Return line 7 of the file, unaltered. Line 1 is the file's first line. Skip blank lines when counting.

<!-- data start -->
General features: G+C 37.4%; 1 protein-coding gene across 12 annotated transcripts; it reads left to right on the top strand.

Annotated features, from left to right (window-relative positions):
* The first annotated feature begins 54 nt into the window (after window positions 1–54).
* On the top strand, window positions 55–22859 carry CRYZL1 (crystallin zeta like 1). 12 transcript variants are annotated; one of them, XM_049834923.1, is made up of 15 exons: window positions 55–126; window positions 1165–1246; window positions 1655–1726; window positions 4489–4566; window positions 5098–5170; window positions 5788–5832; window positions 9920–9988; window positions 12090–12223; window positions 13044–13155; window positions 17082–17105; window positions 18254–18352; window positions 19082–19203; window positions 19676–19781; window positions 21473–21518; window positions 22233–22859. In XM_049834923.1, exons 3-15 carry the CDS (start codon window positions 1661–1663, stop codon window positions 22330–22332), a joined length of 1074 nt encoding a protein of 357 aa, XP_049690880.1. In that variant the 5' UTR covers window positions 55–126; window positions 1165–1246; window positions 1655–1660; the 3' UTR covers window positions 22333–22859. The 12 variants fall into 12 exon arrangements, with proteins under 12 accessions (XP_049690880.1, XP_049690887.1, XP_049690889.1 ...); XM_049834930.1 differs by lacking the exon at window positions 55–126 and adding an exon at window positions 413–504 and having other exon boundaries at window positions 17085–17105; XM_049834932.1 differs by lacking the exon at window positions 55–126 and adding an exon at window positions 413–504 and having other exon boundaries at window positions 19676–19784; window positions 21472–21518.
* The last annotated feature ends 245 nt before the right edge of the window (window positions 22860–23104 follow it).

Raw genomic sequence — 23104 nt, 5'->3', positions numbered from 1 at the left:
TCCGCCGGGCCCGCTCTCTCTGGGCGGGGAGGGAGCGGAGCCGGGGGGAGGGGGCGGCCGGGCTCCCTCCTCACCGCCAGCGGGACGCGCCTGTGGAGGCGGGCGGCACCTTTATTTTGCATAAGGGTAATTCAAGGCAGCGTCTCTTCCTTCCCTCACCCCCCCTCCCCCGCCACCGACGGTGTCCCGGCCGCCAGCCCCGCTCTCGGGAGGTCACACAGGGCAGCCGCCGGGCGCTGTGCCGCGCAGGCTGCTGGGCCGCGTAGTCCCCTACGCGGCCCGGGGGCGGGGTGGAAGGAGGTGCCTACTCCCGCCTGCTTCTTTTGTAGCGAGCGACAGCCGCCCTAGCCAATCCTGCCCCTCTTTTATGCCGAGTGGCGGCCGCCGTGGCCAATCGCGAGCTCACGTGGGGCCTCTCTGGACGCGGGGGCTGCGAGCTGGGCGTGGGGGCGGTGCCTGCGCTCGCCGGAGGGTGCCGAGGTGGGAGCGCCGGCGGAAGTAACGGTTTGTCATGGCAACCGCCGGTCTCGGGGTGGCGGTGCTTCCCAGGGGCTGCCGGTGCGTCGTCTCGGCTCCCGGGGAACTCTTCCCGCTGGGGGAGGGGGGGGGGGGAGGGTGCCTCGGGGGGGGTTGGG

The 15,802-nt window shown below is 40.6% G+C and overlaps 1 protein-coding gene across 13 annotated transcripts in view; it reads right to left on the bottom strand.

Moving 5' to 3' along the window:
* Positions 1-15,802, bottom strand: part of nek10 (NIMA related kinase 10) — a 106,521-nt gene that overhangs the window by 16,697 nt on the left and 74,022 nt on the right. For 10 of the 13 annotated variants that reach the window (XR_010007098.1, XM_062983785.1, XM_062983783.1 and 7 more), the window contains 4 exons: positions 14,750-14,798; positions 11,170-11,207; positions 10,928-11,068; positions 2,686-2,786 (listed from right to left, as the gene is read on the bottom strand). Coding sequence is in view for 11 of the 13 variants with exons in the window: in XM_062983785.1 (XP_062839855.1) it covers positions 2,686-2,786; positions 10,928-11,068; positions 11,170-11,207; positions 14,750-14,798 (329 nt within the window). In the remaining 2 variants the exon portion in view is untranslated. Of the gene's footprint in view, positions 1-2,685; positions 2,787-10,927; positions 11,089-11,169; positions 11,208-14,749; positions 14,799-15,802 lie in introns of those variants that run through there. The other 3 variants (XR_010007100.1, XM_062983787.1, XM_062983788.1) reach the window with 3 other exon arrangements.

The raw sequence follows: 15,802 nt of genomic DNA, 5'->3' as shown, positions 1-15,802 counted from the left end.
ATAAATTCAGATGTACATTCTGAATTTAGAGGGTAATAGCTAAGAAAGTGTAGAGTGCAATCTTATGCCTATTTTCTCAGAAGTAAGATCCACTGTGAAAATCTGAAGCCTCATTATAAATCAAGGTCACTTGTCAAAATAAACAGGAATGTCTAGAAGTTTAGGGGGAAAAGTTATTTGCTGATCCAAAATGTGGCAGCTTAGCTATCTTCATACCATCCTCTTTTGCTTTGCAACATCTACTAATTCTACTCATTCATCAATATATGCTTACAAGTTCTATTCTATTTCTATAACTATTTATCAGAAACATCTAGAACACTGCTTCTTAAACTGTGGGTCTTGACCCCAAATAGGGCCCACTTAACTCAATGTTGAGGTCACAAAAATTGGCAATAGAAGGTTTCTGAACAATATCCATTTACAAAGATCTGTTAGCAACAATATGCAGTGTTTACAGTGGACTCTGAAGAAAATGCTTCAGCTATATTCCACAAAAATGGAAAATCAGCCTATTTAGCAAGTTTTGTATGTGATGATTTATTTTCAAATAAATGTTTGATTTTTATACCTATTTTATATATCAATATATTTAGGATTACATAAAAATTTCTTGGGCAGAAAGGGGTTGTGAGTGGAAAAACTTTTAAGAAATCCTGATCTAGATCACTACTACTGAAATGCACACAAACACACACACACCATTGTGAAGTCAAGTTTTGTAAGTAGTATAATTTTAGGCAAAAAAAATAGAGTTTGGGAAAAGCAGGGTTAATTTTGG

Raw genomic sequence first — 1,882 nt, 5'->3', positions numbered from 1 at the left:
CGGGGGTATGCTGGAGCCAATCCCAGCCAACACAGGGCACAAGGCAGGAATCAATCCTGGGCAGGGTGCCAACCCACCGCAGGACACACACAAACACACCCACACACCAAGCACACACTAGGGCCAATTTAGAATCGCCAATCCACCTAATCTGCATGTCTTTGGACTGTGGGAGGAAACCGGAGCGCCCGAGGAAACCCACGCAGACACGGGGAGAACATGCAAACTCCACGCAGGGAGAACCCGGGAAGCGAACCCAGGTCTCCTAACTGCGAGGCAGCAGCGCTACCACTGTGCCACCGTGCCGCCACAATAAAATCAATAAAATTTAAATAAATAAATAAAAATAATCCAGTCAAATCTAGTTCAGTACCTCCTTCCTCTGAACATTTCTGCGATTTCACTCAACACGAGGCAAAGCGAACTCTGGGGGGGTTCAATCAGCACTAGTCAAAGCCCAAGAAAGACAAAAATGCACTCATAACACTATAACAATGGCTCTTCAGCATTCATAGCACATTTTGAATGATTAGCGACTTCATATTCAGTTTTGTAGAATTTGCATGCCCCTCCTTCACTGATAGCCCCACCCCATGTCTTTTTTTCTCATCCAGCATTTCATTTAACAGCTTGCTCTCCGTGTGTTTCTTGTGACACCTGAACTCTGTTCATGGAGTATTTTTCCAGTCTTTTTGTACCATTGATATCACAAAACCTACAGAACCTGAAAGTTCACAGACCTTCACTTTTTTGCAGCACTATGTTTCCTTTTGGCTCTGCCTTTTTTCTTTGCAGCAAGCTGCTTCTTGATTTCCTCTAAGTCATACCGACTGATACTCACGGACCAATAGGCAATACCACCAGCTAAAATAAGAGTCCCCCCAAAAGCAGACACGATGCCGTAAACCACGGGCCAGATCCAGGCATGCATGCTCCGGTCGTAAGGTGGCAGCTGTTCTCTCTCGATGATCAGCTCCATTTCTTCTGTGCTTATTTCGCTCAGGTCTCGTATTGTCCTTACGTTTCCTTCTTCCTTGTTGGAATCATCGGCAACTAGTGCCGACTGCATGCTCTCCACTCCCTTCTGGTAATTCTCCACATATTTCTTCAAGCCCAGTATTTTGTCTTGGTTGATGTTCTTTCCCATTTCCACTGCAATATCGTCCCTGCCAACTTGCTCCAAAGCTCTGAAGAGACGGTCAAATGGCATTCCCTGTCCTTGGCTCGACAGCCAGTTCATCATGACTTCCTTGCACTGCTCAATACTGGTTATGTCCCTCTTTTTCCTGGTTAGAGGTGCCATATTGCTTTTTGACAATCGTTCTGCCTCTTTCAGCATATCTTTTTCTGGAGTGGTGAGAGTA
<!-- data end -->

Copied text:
TCCGCCGGGCCCGCTCTCTCTGGGCGGGGAGGGAGCGGAGCCGGGGGGAGGGGGCGGCCGGGCTCCCTCCTCACCGCCAGCGGGACGCGCCTGTGGAGGCGGGCGGCACCTTTATTTTGCATAAGGGTAATTCAAGGCAGCGTCTCTTCCTTCCCTCACCCCCCCTCCCCCGCCACCGACGGTGTCCCGGCCGCCAGCCCCGCTCTCGGGAGGTCACACAGGGCAGCCGCCGGGCGCTGTGCCGCGCAGGCTGCTGGGCCGCGTAGTCCCCTACGCGGCCCGGGGGCGGGGTGGAAGGAGGTGCCTACTCCCGCCTGCTTCTTTTGTAGCGAGCGACAGCCGCCCTAGCCAATCCTGCCCCTCTTTTATGCCGAGTGGCGGCCGCCGTGGCCAATCGCGAGCTCACGTGGGGCCTCTCTGGACGCGGGGGCTGCGAGCTGGGCGTGGGGGCGGTGCCTGCGCTCGCCGGAGGGTGCCGAGGTGGGAGCGCCGGCGGAAGTAACGGTTTGTCATGGCAACCGCCGGTCTCGGGGTGGCGGTGCTTCCCAGGGGCTGCCGGTGCGTCGTCTCGGCTCCCGGGGAACTCTTCCCGCTGGGGGAGGGGGGGGGGGGAGGGTGCCTCGGGGGGGGTTGGG